Long-Term Equity-Based Incentive Compensation

 

The Compensation Committee has concluded that long-term stock-related compensation has very limited value as an employee incentive or retention tool because the Company’s equity-based incentive awards have historically provided little or no value to the recipient. In addition, beginning in 2005, U.S. accounting rules required the Company to expense any stock option awards according to a formula which could impose a costly charge on the Company’s income statements, thereby burdening or erasing its profit margins. Because of these factors, the Company has not granted stock options or restricted stock awards for many years. Instead, the Compensation Committee aims to align the interests of the NEOs with those of the Company’s shareholders by creating a link between the payment of executive compensation and the achievement of Company financial goals as described above. The Company’s 1999 Stock Incentive Plan expired by its own terms on April 29, 2009 and no additional stock options or restricted stock may be granted thereunder.

 

Pension and Retirement Benefits

 

Retirement Plan for Administrative and Sales Employees of Bridgford Foods Corporation . The Company has a defined benefit plan (the “Primary Benefit Plan”) for certain of its employees not covered by collective bargaining agreements. The Primary Benefit Plan, administered by a major life insurance company, presently provides that participants receive an annual benefit on retirement equal to 1.5% of their total compensation from the Company during their period of participation from 1958. Benefits are not reduced by Social Security payments or by payments from other sources and are payable in the form of a monthly lifetime annuity commencing at age 65 or the participant’s date of retirement, whichever is later. Effective May 12, 2006, future benefit accruals under the Primary Benefit Plan were frozen.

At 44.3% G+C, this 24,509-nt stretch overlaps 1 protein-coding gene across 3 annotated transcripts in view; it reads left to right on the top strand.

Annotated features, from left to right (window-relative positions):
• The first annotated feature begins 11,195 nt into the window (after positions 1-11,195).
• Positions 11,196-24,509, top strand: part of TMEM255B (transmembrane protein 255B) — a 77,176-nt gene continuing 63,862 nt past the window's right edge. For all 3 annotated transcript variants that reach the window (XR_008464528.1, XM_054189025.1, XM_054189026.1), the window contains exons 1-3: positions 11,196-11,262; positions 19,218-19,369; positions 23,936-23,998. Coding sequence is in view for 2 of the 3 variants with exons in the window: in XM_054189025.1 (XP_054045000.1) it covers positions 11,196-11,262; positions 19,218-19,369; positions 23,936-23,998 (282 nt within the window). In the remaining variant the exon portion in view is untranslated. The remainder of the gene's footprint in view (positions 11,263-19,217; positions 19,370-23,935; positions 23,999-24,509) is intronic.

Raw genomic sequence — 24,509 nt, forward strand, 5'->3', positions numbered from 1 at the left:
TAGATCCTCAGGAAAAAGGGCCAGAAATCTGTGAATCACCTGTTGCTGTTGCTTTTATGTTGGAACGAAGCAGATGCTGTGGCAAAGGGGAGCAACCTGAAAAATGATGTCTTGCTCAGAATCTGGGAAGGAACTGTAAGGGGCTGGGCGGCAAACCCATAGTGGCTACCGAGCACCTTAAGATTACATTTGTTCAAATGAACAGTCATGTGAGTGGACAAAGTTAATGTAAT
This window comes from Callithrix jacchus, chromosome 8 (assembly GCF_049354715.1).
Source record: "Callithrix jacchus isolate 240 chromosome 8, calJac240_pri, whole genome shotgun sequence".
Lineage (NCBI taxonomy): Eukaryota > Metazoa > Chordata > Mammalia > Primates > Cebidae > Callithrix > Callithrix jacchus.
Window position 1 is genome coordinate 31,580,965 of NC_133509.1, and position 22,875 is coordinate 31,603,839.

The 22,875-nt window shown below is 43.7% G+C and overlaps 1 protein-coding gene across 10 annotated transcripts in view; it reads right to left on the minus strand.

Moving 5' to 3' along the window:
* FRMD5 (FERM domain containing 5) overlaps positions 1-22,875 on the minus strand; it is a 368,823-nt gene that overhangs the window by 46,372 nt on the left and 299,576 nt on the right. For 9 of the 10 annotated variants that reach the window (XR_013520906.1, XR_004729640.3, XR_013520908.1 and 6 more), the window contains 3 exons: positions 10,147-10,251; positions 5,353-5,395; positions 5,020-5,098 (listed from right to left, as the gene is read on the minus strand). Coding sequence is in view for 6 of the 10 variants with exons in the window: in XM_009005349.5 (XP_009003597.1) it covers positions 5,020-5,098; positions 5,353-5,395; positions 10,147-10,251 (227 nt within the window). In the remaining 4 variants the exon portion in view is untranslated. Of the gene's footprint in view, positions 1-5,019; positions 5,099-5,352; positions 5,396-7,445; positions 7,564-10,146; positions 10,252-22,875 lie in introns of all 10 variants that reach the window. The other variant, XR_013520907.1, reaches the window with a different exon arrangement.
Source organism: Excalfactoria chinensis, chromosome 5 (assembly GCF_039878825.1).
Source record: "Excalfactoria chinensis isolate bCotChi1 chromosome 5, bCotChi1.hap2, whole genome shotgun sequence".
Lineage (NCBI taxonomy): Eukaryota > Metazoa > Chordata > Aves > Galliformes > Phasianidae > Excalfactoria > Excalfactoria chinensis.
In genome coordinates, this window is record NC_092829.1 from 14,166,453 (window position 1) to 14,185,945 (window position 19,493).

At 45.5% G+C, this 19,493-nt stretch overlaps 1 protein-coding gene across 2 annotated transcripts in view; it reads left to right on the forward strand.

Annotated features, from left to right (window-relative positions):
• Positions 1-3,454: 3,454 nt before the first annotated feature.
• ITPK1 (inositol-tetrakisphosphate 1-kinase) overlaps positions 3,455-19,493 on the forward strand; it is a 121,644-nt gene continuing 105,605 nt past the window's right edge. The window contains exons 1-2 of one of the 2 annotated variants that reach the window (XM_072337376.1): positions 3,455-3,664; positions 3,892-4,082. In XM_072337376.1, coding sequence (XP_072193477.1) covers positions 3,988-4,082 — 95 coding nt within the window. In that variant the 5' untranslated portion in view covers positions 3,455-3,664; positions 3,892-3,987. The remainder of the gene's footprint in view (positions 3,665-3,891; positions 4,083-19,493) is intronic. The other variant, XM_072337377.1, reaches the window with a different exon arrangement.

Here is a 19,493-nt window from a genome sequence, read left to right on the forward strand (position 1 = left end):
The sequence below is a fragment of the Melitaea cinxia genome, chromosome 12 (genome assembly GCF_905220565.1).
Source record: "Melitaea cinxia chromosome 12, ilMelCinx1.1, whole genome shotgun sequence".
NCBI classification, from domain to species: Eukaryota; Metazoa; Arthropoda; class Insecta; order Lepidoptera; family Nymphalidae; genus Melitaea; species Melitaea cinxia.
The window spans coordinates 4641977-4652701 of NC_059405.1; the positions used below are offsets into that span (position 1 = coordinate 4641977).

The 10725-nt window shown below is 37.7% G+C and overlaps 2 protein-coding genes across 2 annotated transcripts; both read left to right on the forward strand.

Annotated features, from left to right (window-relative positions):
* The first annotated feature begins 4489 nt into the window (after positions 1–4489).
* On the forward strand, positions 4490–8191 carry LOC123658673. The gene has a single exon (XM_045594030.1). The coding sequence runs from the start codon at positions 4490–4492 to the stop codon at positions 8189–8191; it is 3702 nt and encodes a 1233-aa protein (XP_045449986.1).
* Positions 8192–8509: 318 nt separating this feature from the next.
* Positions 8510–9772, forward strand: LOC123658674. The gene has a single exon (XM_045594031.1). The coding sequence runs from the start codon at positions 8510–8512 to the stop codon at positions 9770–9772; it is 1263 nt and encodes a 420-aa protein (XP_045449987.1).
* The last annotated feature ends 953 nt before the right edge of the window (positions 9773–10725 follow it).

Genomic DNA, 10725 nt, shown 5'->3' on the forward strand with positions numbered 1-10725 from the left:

Supplemental Executive Retirement Plan . Retirement benefits otherwise available to certain key executives under the Primary Benefit Plan have been limited by the effects of the Tax Equity and Fiscal Responsibility Act of 1982 (“TEFRA”) and the Tax Reform Act of 1986 (“TRA”). To offset the loss of retirement benefits associated with TEFRA and TRA, the Company has adopted a non-qualified “makeup” benefit plan (the “Supplemental Executive Retirement Plan”). Benefits will be provided under the Supplemental Executive Retirement Plan in an amount equal to 60% of their final average earnings minus any pension benefits and primary insurance amounts available to them under Social Security. However, in all cases the benefits are capped at $120,000 per year for Allan L. Bridgford and Hugh Wm. Bridgford. Benefits provided under this plan for William L. Bridgford and Raymond F. Lancy are calculated at 50% of final average earnings, capped at $200,000 per year, without offsets for other pension or Social Security benefits.

 

Bridgford Foods Retirement Savings 401(k) Plan . The Company implemented a 401(k) plan effective May 13, 2006. The Company makes a matching contribution to each employee’s account based on pretax contributions in an amount equal to 100% of the first 3% of compensation and 50% of the next 2% of compensation contributed to the Plan. Certain limitations on optional pre-tax contributions to the plan are imposed pursuant to the Internal Revenue Code of 1986, as amended. No amounts are contributed by the Company unless the employee elects to make a pretax contribution to the Plan.

 

Non-Qualified Deferred Compensation